Summary. The effects of ethanol on uterine sensitivity to induction of decidualization and deciduoma growth were determined. Rats were ovariectomized, given an oestrogen-progesterone regimen to optimize induction and growth of deciduoma and randomly assigned to one of three ethanol treatment groups: (i) days 1–4 (pre-induction/period of sensitivity), (ii) days 5–9 (post-induction/period of growth), (iii) days 1–9 (periods of sensitivity and growth); or to a control group not treated with ethanol (pair-fed to treated groups). Ethanol (0, 1, 2, or 4 g kg−1) diluted in water was administered by stomach tube on the days prescribed. Decidualization was induced in one uterine horn by intraluminal injection of sodium phosphate buffer. Uterine sensitivity and decidual growth were assessed as cornu weight. Blood alcohol concentrations were measured by gas chromatography. Alcohol treatment reduced uterine sensitivity, but increased deciduoma growth. Blood alcohol concentrations rose to 133 mg% at 30 min, remained high for 90 min and declined to 82 mg% at 120 min. Thus, blood alcohol concentrations sufficient to induce mild intoxication in humans suppressed uterine sensitivity to decidualization and enhanced deciduoma growth in rats. As all ovarian steroid hormone support was exogenous, the effects of ethanol on deciduoma induction and growth were not due to alterations in the hypothalamic–pituitary–ovarian axis.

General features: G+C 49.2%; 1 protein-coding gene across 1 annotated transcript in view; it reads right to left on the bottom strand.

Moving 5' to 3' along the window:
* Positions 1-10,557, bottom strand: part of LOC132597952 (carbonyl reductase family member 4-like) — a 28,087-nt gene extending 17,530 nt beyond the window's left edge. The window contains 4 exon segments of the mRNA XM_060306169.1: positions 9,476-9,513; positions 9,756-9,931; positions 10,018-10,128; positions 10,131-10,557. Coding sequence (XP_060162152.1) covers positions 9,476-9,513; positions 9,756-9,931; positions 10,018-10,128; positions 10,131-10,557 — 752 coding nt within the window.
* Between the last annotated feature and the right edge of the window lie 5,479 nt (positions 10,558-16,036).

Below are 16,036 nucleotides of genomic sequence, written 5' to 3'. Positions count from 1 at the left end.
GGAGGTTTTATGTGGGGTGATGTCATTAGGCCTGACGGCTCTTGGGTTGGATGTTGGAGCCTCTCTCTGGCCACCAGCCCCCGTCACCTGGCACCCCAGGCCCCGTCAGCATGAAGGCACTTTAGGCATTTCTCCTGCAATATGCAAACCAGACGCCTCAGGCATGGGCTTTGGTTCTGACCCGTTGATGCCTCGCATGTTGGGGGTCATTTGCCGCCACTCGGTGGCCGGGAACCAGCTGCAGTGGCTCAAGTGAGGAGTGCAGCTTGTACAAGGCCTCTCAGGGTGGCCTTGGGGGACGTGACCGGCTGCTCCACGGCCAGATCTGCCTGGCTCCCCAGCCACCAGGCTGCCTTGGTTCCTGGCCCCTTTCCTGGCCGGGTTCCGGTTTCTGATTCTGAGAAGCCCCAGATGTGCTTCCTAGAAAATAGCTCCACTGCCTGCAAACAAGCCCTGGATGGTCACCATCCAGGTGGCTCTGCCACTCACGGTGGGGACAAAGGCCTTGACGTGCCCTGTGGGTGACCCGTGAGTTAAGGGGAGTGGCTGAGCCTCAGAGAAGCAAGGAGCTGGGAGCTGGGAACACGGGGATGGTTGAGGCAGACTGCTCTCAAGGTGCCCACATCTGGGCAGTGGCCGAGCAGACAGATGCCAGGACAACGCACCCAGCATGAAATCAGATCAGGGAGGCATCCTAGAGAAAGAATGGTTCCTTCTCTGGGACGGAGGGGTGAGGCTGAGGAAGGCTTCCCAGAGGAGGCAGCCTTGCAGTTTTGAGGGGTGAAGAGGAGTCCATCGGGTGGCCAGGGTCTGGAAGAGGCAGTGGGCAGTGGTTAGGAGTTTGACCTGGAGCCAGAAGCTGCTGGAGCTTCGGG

Keywords: decidualization; alcohol; implantation; rat